22. 22. PHYSICAL THERAPY PRINCIPALS & METHODS PTP&M013 NPTE-5/5 Revision: 02 Page: 22 of 110 NATIONAL PHYSIOTHERAPY EXAM PREP GUIDE NOTICE: This specification, and the subject matter disclosed therein, embody proprietary information which is the confidential property of Mullsons Health & Wellness, which shall be copied, reproduced, disclosed to others, published, and could be used in whole or part, for any purpose, without the express advance written permission of a duly authorized agent of the Company. This specification is subject to recall by Mullsons Health & Wellness at any time. Medicine: it’s a noble profession, It serves humanity 22 • Weight bearing exercises should be targeted to loading bone sites predominantly affected by osteoporotic change i.e. hip, vertebrae and wrist. Grade B, Level 2a • The most recent meta-analysis concluded that exercise (aerobic and strength) helps to slow the rate of post-menopausal bone loss in postmenopausal women. • Exercise should be used in combination with both adequate calcium intake and some type of hormone replacement therapy for maintaining and/or increasing bone mineral density in postmenopausal women at risk from osteoporosis 38. Grade A, Level 1a • All exercise programmes should start at an easy level and be progressive in terms of intensity and impact. B. PRECAUTIONS The following activities should be avoided: • High impact exercise • Trunk flexion • Trunk rotational torsion movements with any loading • Lifting • The pelvic floor precautions listed in the 7.3.3 section also apply. 7.3.5 FRAILER GROUP WITH SEVERE CHANGES WHO HAVE OFTEN SUSTAINED FRACTURES: Aims • Falls reduction • Prevention of further fractures • Balance/co-ordination • Improvements in muscle strength, flexibility, aerobic capacity, posture • Gait re-education • Psychological well-being and increased confidence • Reduce/control pain A. EXERCISE MANAGEMENT: • The aim of exercise therapy in this frailer group is predominantly to minimise the risk of falling and thereby risk of fracture, as opposed to affecting bone density. However, studies of this generally elderly group have found that improvements in muscle strength can be achieved. • The exercise tolerance of this group may be poor. Therefore any form of training must start with a very low intensity. • Exercise training must start at a very low intensity using low impact exercises. • For strength training initially use very short levers or body resistance. • Exercises in warm water (hydrotherapy) are assisted by the physical properties of water, namely buoyancy and temperature. The weight relieving property of water immersion allows easier movement with less pain. There is no evidence to suggest that hydrotherapy has any effect on bone mineral density. However, there is evidence that other physiological parameters can be affected, such as muscle strength, aerobic capacity and pain control. There may also be an increase in psychological well being.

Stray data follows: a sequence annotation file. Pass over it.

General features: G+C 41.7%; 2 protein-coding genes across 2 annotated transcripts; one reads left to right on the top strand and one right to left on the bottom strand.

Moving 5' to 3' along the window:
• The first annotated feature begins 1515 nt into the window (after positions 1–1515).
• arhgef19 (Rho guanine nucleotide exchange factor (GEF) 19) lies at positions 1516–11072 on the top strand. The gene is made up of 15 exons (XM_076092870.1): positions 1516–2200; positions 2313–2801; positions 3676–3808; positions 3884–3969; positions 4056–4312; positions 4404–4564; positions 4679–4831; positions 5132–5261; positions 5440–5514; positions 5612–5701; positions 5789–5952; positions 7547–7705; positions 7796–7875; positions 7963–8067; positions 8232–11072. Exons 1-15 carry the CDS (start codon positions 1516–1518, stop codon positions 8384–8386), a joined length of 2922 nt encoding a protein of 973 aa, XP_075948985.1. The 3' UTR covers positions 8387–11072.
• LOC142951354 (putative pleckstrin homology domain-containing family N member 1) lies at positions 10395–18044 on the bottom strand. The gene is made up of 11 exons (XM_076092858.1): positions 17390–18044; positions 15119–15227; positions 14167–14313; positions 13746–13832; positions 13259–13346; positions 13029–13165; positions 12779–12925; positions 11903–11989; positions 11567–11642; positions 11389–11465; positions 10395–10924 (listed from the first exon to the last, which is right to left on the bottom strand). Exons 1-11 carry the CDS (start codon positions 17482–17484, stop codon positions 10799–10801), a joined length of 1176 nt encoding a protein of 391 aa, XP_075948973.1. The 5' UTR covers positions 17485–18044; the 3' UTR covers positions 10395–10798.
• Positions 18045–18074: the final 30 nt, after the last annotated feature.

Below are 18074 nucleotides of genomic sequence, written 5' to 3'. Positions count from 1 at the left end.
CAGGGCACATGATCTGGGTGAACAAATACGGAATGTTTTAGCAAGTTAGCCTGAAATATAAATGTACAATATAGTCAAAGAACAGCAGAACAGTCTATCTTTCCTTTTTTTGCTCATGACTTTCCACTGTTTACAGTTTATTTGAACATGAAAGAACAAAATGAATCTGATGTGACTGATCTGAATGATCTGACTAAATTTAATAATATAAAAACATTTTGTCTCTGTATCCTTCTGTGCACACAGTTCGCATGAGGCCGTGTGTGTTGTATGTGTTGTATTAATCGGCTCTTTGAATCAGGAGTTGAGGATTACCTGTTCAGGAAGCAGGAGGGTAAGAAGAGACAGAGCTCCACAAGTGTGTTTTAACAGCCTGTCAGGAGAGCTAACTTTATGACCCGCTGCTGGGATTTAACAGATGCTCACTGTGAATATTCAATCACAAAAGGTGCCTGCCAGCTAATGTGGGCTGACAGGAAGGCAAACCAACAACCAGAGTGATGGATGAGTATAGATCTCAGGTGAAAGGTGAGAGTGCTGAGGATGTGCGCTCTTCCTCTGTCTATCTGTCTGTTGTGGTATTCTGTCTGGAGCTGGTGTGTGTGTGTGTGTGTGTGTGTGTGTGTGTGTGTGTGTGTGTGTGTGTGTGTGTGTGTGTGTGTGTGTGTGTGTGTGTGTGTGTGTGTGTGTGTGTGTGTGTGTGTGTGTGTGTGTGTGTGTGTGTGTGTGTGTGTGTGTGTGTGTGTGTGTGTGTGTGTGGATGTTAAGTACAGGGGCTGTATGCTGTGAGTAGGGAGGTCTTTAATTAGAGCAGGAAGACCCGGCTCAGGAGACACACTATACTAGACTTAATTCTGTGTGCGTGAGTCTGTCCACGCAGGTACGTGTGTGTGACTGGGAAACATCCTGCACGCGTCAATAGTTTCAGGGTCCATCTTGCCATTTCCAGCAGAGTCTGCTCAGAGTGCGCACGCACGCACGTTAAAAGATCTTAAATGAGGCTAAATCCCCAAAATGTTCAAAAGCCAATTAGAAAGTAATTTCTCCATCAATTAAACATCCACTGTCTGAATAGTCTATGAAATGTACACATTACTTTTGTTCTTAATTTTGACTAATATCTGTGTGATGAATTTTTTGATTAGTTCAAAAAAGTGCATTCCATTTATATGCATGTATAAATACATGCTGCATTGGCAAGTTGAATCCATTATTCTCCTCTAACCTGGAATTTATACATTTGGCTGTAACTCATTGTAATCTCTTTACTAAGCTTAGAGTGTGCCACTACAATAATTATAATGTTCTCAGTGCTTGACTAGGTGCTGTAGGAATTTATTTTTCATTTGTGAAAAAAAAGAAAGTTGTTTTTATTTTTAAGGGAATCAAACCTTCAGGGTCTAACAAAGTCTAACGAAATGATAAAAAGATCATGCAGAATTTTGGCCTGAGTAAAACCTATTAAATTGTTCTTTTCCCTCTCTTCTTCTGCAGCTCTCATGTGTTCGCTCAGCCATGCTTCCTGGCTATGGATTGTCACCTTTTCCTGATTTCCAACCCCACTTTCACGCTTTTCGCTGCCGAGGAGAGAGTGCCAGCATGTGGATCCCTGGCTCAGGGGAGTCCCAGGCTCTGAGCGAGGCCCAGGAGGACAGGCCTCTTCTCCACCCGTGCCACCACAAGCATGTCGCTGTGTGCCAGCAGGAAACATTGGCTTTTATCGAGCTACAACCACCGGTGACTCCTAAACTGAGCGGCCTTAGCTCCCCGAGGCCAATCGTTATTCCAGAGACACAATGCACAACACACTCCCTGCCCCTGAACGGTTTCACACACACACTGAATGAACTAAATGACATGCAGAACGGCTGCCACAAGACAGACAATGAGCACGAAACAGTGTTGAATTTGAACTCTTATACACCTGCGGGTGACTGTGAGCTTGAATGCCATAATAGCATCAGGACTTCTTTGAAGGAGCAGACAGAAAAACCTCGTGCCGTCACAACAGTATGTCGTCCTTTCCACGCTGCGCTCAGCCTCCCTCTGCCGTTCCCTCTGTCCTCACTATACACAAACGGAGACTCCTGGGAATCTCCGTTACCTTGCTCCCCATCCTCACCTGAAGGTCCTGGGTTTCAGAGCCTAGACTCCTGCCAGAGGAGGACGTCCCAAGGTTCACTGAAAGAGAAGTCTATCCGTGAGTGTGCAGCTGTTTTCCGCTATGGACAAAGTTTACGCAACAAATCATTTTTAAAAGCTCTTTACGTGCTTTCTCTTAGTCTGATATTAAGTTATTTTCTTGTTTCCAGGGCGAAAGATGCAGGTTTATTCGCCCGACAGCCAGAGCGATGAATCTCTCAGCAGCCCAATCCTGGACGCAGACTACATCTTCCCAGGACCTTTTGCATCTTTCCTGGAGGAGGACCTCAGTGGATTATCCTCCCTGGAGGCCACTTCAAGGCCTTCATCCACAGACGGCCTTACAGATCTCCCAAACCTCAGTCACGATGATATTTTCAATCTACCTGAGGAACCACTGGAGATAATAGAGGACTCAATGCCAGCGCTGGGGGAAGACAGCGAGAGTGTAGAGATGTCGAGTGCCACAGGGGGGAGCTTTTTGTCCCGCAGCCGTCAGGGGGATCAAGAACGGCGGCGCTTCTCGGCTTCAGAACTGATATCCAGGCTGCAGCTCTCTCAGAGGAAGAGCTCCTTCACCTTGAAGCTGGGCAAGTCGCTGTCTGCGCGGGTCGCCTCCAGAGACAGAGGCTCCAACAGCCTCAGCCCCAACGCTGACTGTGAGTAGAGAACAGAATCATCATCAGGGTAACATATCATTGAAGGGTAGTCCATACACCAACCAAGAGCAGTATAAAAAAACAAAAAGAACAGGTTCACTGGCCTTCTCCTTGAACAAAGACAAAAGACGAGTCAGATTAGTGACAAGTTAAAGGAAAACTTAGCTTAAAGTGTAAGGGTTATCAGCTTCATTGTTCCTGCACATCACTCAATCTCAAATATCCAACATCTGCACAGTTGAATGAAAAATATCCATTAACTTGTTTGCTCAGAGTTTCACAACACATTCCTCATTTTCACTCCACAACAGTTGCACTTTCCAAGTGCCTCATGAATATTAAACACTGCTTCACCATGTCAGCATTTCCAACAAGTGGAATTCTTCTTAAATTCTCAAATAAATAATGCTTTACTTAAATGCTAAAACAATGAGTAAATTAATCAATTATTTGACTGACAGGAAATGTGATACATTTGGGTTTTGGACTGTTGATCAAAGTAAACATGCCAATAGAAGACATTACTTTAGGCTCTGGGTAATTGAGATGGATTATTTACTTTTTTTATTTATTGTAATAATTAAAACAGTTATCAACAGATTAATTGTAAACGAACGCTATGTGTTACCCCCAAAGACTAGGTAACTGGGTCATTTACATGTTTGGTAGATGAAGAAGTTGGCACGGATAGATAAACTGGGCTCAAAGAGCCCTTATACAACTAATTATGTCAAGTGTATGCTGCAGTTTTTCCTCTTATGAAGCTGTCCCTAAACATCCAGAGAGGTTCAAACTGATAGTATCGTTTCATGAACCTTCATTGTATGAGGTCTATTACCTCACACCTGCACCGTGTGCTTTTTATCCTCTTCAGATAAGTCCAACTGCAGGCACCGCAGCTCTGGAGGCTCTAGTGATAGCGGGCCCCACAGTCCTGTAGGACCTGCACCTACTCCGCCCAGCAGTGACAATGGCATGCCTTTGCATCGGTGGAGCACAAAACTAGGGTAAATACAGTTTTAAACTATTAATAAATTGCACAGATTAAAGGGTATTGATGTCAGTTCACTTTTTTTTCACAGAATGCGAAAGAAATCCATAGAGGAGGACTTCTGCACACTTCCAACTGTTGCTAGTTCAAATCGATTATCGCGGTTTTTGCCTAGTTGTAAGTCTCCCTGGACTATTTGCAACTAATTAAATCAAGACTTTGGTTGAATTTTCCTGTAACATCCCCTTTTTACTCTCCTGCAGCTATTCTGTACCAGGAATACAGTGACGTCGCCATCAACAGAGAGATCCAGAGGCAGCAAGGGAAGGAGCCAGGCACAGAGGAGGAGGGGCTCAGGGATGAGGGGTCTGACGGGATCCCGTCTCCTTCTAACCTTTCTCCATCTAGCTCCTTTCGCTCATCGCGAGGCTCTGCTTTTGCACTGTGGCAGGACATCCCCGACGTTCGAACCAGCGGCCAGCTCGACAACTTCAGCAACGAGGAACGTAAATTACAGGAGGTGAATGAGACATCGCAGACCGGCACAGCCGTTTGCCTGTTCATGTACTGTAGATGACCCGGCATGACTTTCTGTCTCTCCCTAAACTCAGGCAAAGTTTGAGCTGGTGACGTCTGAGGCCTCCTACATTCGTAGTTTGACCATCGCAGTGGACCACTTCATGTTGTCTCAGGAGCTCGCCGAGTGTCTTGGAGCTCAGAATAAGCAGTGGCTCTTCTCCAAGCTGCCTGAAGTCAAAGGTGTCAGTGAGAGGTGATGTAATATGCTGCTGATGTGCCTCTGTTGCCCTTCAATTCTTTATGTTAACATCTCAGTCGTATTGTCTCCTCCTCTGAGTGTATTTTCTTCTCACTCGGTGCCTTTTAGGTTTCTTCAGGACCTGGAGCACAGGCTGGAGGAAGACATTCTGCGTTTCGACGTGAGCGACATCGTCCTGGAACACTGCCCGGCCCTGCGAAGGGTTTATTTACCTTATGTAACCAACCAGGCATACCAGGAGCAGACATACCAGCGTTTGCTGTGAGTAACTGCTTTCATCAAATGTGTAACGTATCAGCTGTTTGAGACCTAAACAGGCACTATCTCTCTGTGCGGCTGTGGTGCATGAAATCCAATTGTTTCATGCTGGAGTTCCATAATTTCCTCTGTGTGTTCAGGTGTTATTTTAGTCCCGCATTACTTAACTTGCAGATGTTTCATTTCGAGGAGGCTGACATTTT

23. 23. PHYSICAL THERAPY PRINCIPALS & METHODS PTP&M013 NPTE-5/5 Revision: 02 Page: 23 of 110 NATIONAL PHYSIOTHERAPY EXAM PREP GUIDE NOTICE: This specification, and the subject matter disclosed therein, embody proprietary information which is the confidential property of Mullsons Health & Wellness, which shall be copied, reproduced, disclosed to others, published, and could be used in whole or part, for any purpose, without the express advance written permission of a duly authorized agent of the Company. This specification is subject to recall by Mullsons Health & Wellness at any time. Medicine: it’s a noble profession, It serves humanity 23 • Exercises that patients find difficult on dry land may be more easily carried out in water. For example, trunk extension will be impossible for some of these patients on dry land but can be achieved in water and resistance can gradually be increased. • All exercise programmes should be progressive in terms of intensity and impact. A very gentle low impact programme using gravity and body resistance exercise is recommended. Grade C, Level III B. PRECAUTIONS: • No high intensity exercise • All the precautions listed in the previous sections apply to this frail group. C. PAIN MANAGEMENT: Pain management in this group is a major part of the therapeutic intervention. These patients are often referred for physiotherapy following painful vertebral compression fractures. Pain management therefore becomes a priority before the patient can be introduced to any exercise programme. However, it should be noted that only 50% of patients with a vertebral fracture complain of pain 45. Other causes of pain can be abnormal stress on joints and soft tissues due to postural changes, resulting in muscle spasms and imbalances. Another complaint is pain arising from the lower ribs pressing down onto the pelvis, due to reduction in height and kyphotic changes. The following modalities may be effective for osteoporosis and apply to all those with associated pain in any of the target groups. I. HYDROTHERAPY: Hydrotherapy should be considered as a treatment modality where the patient has pain from recent vertebral fractures, and/or postural and balance problems. Hydrotherapy is also a very useful modality to build confidence in very disabled people and those afraid of further falls. II. TRANSCUTANEOUS ELECTRICAL NERVE STIMULATION (TENS): • TENS has been shown to be effective in some patients with chronic pain conditions. The rationale for use is based on the activation of the pain gate mechanism. • TENS should be considered as a modality for the osteoporotic patient with intractable pain, especially those with chronic back pain and recent vertebral fractures. Grade A, Level Ib III. INTERFERENTIAL THERAPY: The mechanism for pain relief is the same as for TENS. IV. HEAT: • Applied heat has several possible physiological benefits, such as reducing muscle spasm, increasing local blood flow and stimulating an analgesic effect. • Patients should be instructed on how to use heat therapy safely at home to relieve pain symptoms